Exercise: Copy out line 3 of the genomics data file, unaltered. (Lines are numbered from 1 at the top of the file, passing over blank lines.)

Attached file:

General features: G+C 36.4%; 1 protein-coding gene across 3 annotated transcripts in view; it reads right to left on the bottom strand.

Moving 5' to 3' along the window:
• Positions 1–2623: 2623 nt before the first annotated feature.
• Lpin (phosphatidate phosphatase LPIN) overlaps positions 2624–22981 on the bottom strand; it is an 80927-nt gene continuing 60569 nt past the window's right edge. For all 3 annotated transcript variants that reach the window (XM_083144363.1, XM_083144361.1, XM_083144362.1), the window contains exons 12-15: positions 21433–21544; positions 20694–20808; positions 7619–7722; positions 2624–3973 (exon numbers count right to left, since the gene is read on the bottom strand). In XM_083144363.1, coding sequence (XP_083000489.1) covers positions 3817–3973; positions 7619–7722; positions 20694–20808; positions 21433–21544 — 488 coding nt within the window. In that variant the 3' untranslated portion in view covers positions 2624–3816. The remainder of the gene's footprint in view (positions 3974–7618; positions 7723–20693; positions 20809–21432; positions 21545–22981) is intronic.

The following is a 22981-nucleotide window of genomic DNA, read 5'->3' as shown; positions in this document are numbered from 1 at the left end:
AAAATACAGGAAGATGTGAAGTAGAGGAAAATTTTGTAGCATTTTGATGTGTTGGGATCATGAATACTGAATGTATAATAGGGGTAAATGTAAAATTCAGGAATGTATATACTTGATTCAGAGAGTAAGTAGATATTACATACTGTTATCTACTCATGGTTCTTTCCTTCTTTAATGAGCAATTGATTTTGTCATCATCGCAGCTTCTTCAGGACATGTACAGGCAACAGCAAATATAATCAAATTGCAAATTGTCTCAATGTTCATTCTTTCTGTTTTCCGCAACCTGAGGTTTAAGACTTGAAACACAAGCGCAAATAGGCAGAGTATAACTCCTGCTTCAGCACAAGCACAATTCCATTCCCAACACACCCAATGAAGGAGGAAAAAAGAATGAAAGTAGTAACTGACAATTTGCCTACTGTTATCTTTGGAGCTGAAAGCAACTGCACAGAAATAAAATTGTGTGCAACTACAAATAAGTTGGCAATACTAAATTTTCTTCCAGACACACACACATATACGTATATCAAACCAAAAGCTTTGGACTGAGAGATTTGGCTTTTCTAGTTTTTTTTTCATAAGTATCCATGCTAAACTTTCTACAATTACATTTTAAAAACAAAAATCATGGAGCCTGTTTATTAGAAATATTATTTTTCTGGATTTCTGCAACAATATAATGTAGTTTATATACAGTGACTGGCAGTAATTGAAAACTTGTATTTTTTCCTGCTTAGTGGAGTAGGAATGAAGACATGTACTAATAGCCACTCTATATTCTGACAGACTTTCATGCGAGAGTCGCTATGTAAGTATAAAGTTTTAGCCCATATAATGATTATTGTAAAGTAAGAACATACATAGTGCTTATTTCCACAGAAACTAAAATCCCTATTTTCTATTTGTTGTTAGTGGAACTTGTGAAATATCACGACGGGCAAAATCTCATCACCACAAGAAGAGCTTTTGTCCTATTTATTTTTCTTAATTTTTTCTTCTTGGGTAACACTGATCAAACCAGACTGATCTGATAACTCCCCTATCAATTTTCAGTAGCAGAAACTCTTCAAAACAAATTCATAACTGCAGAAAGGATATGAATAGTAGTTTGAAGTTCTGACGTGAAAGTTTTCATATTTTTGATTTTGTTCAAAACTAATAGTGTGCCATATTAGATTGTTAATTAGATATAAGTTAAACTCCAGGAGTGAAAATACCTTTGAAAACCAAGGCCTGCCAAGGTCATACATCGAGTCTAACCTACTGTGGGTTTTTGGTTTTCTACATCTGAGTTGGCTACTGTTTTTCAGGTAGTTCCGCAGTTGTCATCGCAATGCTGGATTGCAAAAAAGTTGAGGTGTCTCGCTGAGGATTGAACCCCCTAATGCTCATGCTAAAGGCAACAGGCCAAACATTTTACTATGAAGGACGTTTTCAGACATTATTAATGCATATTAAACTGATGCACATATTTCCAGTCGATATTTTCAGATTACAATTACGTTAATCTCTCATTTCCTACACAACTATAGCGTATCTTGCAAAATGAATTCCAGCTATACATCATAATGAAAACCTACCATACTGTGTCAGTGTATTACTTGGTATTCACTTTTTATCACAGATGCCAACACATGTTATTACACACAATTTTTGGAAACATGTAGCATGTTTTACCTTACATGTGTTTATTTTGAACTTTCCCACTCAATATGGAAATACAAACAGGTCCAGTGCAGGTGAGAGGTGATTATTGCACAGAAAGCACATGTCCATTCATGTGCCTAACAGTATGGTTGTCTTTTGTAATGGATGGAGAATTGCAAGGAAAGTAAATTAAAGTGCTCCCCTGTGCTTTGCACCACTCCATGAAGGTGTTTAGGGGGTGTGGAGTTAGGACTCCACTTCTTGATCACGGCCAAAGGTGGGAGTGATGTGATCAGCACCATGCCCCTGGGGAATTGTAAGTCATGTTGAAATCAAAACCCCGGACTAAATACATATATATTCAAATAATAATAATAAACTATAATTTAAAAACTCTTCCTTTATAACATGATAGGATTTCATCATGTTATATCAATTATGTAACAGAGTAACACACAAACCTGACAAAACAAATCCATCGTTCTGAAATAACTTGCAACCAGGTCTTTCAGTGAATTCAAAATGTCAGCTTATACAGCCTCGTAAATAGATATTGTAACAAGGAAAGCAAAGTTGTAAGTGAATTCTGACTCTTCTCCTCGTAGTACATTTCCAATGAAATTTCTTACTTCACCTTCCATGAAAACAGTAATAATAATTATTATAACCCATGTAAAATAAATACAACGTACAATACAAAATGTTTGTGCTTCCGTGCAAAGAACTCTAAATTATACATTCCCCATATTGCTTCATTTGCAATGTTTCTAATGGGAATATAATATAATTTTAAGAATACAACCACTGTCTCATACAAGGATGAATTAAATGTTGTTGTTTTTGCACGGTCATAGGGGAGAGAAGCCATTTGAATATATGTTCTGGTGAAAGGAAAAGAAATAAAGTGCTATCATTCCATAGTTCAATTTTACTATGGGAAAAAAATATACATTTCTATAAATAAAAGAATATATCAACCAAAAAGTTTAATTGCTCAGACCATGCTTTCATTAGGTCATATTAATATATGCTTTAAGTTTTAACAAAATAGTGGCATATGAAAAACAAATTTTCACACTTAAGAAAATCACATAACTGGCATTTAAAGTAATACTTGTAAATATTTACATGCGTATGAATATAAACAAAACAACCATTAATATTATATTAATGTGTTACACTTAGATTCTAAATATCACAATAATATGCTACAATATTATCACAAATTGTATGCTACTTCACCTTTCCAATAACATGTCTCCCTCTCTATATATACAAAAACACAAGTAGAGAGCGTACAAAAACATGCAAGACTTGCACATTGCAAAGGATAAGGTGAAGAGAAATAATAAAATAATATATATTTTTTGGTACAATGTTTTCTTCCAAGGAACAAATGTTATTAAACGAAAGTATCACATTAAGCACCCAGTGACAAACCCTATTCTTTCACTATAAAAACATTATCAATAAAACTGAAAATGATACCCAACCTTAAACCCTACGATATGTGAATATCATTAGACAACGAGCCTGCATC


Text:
• Positions 1–2623: 2623 nt before the first annotated feature.